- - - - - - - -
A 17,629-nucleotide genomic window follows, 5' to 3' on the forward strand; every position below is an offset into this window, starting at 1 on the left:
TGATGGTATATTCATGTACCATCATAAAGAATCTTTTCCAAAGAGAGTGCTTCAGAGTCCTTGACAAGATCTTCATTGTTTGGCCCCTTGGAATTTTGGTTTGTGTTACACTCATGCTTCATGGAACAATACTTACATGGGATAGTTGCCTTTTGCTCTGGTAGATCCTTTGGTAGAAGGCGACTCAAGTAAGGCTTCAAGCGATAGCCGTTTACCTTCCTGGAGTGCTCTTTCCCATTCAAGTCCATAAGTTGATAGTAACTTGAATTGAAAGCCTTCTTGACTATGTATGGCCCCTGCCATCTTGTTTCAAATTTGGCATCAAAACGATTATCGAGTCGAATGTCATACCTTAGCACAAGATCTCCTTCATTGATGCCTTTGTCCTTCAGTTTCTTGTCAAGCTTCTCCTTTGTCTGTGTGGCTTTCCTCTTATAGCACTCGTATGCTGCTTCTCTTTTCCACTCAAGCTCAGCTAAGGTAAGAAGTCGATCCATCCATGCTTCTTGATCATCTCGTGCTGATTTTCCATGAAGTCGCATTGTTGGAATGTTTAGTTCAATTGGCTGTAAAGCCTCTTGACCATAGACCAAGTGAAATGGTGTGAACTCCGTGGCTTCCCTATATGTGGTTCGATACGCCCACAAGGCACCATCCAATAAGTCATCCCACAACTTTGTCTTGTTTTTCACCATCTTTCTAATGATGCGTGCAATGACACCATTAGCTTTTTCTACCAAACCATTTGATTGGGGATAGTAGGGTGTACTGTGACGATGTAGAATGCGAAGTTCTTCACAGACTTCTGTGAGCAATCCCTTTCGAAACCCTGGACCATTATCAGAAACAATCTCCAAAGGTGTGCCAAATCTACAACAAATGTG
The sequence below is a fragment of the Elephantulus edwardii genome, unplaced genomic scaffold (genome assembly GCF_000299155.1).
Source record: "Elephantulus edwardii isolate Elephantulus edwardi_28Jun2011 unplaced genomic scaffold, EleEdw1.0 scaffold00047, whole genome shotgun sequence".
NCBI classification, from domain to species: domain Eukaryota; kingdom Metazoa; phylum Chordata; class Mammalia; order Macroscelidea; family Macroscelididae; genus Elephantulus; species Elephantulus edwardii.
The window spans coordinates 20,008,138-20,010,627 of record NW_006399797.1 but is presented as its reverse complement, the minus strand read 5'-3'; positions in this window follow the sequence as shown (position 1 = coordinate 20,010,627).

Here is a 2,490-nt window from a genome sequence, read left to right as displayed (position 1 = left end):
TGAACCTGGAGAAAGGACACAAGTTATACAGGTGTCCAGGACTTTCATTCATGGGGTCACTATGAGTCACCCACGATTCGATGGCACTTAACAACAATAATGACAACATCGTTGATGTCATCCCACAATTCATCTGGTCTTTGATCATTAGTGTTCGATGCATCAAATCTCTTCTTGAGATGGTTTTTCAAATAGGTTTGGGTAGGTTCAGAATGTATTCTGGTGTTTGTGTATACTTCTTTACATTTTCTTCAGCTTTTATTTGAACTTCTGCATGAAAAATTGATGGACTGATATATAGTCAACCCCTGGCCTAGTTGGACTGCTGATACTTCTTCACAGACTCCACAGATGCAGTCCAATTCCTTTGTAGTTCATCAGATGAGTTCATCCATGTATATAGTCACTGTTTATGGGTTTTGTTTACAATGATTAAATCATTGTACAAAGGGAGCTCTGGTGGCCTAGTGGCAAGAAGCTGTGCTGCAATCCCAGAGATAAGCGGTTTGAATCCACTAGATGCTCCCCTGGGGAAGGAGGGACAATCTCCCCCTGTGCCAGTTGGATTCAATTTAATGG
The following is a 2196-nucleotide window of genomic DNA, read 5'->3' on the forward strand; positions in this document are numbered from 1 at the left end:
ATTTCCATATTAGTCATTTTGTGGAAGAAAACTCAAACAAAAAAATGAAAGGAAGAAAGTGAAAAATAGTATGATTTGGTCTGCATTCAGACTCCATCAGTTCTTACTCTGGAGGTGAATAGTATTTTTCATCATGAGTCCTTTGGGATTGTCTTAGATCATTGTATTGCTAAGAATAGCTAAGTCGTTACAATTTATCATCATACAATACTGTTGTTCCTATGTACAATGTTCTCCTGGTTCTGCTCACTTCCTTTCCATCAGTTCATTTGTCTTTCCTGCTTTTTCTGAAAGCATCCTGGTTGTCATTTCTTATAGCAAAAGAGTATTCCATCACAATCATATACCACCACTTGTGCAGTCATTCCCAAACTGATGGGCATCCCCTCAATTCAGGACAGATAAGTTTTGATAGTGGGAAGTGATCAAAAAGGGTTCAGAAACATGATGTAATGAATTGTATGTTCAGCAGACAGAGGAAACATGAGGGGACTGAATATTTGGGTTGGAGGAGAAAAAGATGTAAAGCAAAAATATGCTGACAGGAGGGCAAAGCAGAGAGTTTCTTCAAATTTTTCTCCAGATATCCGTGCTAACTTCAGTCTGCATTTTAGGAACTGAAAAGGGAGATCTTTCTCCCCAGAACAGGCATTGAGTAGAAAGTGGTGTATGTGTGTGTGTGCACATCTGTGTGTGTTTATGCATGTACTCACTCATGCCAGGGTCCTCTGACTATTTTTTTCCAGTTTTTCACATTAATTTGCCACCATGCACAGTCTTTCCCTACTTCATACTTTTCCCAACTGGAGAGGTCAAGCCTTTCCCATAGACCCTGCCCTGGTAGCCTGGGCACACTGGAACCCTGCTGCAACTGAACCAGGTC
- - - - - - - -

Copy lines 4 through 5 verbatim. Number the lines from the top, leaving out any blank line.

Source record: "Elephantulus edwardii isolate Elephantulus edwardi_28Jun2011 unplaced genomic scaffold, EleEdw1.0 scaffold00047, whole genome shotgun sequence".
NCBI classification, from domain to species: domain Eukaryota; kingdom Metazoa; phylum Chordata; class Mammalia; order Macroscelidea; family Macroscelididae; genus Elephantulus; species Elephantulus edwardii.